Commentary Magazine


Another Weak Case for Containing Iran

Sunday’s Kenneth Pollack column on Iran qualifies as another installment in the good news/bad news dynamic of the media’s newfound appreciation for the Cold War. The good news is that the distaste for the “Cold War mind warp,” as the president calls it, has expired. The bad news is that for many on the left, the memory of those decades is a bit fuzzy. Bloomberg View, the news company’s online opinion pages, has become something of a clearinghouse for bizarre takes on the lessons of the Cold War.

In September, it featured a column called “Libertarians Are the New Communists,” perhaps the silliest thing yet written about libertarians, a distinction which remains the only aspect of the column worth mentioning. It followed that a few weeks ago with law professor and former Obama advisor Cass Sunstein’s attempt to explain the Tea Party by comparing it to the Hiss-Chambers case. Sunstein appears to have given up on the idea himself, having finished the column without actually connecting the two. He just seemed to want to take a moment, apropos of nothing, to remind the country that not all liberals are Communists, for some reason.

And now Pollack enters the fray by attempting to explain how, in the words of the headline, “Kennedy Showed How to Contain Iran.” The gist of the piece is that containing Iran could be done successfully by understanding how John F. Kennedy contained the Soviet Union despite the nuclear standoff.

You may notice something right off the bat. Iran–unless Pollack knows something we don’t–is not a nuclear power. The whole point of the current impasse is that the West (hopefully) wants to prevent Iran from getting the bomb. Kennedy never had that choice. He was confronted with a bipolar world in which the Soviet Union had already achieved nuclear capability and thus his only option was to contain Khrushchev and prevent nuclear war.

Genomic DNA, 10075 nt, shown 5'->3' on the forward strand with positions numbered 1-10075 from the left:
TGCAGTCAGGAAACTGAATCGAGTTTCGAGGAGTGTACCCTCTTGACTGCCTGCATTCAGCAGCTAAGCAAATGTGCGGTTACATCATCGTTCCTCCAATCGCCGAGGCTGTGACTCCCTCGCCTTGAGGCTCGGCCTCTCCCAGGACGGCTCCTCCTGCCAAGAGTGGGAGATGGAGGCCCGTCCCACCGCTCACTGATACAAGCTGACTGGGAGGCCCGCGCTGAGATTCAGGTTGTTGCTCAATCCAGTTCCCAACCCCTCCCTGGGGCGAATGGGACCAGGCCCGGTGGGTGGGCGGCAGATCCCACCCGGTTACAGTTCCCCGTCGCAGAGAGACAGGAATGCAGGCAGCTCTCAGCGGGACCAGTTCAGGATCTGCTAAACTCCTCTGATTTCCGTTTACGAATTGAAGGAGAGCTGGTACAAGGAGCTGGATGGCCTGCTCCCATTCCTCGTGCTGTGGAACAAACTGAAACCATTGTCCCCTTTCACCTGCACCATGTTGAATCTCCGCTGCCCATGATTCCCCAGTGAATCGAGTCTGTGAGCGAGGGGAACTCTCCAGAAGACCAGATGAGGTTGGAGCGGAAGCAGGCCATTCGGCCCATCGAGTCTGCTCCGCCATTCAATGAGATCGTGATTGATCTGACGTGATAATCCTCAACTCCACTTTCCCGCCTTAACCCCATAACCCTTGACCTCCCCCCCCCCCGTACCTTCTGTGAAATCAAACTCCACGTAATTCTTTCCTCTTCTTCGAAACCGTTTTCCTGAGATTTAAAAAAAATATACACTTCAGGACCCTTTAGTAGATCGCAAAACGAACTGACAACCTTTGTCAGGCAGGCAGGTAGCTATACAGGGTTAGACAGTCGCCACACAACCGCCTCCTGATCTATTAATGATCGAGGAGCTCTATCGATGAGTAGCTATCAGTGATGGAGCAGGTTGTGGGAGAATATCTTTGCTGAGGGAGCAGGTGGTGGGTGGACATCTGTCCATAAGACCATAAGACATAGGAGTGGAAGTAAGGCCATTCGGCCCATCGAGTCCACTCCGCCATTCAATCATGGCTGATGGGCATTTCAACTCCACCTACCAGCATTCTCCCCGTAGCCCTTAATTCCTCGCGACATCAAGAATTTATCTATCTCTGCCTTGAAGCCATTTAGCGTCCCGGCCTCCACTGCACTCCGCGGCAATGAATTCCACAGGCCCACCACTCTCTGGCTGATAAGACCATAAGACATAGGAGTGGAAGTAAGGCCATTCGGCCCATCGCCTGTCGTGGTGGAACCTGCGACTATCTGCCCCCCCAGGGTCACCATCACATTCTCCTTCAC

We don’t know exactly how Kennedy would have prevented the Soviets from getting the bomb if he had the chance. But Kennedy was a proponent of a ban on nuclear testing in part because he had been an outspoken opponent of nuclear proliferation–at times he appeared downright panicked about the possibility of such proliferation. Pollack’s column skips ahead by implicitly accepting Iranian nuclear capability. History suggests Kennedy would have been staunchly opposed to such a development.

Additionally, Pollack argues that Iran wants to avoid war at all costs. He writes:

Like the Soviet Union early on in the Cold War, even a nuclear-armed Iran would be vastly outmatched by the U.S. strategic arsenal. Unlike the Soviets, the Iranians can’t ever hope to match the U.S. Thus, in any crisis, American negotiators will have the upper hand and should be able to compel the Iranians to back down quickly, even accepting significant reversals to avoid a war.

On past occasions when Iran crossed an American red line and was at risk of a U.S. military response — during the Tanker War in 1988, after the Khobar Towers attack in Saudi Arabia in 1996 and after the U.S. invasion of Iraq in 2003 — the Iranians have backed down quickly and even made humiliating concessions of their own (such as ending the Iran-Iraq War and agreeing to suspend uranium enrichment) to avert an American attack.

Again, there are a couple of clear weaknesses in this argument. The first is Pollack’s habit of giving Iran too much credit. How much did the Iranians really back down after crossing those “red lines” and risking an American military response? The Khobar Towers bombing didn’t represent the cresting of the wave of Iranian attacks on Americans–as Pollack seems to realize with his referencing the American mission in Iraq. And Iran’s nuclear program hasn’t exactly been shelved–otherwise, what are we talking about here?

The other weakness is that this argument, like many arguments in favor of letting Iran go nuclear, is self-refuting. Pollack claims repeatedly that Iran will make tangible concessions “to avoid a war” with America and to “avert an American attack.” So the American threat of force is a powerful one. That’s a pretty strong case for leaving the threat of force on the table in full view. Pollack here is arguing that if the Iranians really believe the U.S. is willing to take military action against them, they’ll back down.

That may or may not be the case, but it seems ludicrous to allow Iran to go nuclear and then threaten war. If a credible threat of force can change Iranian behavior, then why take that option off the table by letting Iran get what it wants, ultimately making a later threat of force far less credible and far more dangerous? If there is a compelling argument in favor of letting Iran go nuclear, its proponents have yet to advance it.

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